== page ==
This season of America is crazy. I stopped watching during the 08-16 seasons, things got too boring. But season 17 is so exciting, I never miss an episode. I can’t wait for the finale (!) TheoKabala89
Although he has been in office for over a year now, there are surprisingly few scholarly examinations of Trump’s presidency. And even those researchers who have addressed the phenomenon have chosen to pursue the path of demonization and ridicule prescribed by the mass media, to adopt a critical approach, or to concentrate on partial phenomena, such as Trump’s style of speaking. In a text completed in late 2017, I attempted instead to present a comprehensive sociological analysis of this unusual presidency.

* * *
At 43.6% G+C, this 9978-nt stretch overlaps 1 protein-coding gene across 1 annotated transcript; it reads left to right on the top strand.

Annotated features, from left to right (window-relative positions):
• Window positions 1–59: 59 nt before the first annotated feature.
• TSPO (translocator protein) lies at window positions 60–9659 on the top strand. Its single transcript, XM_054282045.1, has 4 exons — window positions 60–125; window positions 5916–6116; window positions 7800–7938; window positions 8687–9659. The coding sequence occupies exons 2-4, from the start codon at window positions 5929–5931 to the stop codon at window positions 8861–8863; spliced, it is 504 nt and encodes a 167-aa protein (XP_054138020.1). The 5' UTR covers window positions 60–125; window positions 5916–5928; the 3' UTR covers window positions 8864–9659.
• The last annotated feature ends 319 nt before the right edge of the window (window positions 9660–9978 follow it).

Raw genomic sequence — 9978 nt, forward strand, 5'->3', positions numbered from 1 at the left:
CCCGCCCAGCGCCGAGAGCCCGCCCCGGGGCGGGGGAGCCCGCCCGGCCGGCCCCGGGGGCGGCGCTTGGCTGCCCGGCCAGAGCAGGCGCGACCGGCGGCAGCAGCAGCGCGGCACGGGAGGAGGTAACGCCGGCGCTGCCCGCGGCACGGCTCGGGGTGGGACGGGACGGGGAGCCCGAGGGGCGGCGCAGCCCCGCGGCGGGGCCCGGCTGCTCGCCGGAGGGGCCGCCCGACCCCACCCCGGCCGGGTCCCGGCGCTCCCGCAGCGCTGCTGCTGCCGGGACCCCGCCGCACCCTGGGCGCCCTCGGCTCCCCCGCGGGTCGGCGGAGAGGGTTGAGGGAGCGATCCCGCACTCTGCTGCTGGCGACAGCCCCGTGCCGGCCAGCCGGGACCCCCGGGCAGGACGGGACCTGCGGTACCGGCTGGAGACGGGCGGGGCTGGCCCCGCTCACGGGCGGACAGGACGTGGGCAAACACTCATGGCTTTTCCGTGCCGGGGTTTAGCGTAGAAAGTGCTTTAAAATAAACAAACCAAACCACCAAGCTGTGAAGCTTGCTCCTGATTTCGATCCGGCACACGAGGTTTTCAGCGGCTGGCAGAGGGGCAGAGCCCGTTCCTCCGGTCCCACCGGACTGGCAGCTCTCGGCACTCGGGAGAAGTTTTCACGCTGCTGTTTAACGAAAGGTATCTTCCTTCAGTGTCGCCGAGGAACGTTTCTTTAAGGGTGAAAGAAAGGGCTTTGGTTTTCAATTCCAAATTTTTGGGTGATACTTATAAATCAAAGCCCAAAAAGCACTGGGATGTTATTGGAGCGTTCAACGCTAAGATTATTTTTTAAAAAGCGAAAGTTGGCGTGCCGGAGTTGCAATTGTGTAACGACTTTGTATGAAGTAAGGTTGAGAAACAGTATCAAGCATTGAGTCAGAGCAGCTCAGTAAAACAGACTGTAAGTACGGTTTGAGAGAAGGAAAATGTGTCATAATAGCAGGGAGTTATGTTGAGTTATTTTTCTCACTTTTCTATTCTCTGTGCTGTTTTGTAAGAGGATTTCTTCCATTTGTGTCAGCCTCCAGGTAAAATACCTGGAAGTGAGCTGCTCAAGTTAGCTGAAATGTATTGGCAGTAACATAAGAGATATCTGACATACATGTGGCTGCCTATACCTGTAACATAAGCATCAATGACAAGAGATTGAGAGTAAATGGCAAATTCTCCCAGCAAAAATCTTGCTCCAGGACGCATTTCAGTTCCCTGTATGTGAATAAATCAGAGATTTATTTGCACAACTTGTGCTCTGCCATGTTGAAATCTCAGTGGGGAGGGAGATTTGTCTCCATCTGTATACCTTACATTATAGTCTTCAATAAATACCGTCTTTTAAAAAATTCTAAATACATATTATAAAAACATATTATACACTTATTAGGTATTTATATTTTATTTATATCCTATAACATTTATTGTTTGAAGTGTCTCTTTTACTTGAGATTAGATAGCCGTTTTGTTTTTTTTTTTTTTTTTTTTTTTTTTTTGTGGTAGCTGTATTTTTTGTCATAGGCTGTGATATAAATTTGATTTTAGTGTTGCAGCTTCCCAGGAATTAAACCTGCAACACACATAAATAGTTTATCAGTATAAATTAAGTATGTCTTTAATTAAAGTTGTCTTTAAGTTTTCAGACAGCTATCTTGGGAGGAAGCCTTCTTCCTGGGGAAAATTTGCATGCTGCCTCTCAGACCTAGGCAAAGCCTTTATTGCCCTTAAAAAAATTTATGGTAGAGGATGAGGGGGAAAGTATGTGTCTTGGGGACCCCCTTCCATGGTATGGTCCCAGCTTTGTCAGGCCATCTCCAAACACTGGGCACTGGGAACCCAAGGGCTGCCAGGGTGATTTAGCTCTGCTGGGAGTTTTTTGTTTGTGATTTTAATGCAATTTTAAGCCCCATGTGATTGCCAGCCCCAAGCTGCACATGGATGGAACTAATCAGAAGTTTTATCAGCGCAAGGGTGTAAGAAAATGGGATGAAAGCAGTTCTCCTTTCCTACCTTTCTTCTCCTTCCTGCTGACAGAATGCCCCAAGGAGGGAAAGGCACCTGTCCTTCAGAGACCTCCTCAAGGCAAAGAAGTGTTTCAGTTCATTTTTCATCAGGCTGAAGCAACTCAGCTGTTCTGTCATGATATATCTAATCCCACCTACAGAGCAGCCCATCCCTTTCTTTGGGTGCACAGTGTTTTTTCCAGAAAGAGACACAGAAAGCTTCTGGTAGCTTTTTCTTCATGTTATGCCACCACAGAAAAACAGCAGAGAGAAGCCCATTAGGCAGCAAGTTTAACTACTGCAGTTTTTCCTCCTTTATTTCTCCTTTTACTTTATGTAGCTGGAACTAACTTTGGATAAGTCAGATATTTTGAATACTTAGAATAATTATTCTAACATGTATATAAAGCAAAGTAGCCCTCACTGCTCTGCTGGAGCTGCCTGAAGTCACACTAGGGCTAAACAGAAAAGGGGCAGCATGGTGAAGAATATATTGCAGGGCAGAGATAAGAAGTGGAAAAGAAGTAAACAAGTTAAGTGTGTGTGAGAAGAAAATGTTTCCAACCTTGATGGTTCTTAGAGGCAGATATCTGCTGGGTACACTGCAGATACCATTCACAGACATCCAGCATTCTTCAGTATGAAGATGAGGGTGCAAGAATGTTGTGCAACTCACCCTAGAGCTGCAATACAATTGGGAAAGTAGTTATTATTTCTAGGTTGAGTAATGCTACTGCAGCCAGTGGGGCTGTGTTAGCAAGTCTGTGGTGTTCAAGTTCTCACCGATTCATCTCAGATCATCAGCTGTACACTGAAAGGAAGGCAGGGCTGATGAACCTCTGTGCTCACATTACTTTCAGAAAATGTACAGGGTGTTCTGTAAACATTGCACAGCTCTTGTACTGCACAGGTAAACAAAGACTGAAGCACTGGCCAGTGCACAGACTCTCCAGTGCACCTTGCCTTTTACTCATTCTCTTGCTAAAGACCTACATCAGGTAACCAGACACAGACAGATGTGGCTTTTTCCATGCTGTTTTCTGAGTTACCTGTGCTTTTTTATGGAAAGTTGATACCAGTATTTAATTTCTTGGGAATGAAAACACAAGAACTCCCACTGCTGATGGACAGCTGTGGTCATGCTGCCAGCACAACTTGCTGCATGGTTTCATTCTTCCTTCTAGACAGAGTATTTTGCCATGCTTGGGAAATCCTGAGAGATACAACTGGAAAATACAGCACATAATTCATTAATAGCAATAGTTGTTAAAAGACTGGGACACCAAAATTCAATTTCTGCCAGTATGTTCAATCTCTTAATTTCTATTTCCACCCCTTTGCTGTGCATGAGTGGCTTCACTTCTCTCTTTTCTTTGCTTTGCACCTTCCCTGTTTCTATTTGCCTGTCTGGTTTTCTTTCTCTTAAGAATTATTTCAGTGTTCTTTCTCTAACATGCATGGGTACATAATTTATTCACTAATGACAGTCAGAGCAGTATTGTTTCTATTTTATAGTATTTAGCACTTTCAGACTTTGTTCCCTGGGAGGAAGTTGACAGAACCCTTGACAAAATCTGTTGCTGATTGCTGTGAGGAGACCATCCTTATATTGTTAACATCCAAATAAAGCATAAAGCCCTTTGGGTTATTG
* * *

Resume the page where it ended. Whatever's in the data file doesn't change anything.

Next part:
The example of Trump supporter Nicholas Taleb, who puts book chapters online before they are actually being published, inspired me to do the same. With this post, I present the first chapter, which introduces my approach and sets out, among other things, my reasons for the somewhat premature decision to subject the ‘Trump affair’ to scientific scrutiny as early as late 2017. To anticipate: the structural pattern I observed, which is responsible for the many ‘conflicts of interest,’ has remained the same despite the many personal decisions taken since; despite a president who is by now explicitly making fun of his role of president („And then you go: God bless America …“); and despite the revelation of Russia’s interference in the presidential election, which has now been confirmed on a legal basis thanks to the work of special counsel Robert Mueller. What this introduction cannot and does not want to do is to apply the systems-theoretical instruments to the subject. I hope to receive additional stimulus and suggestions for improvements from the scientific community before updating the entire text in late 2018 in reference to more recent developments.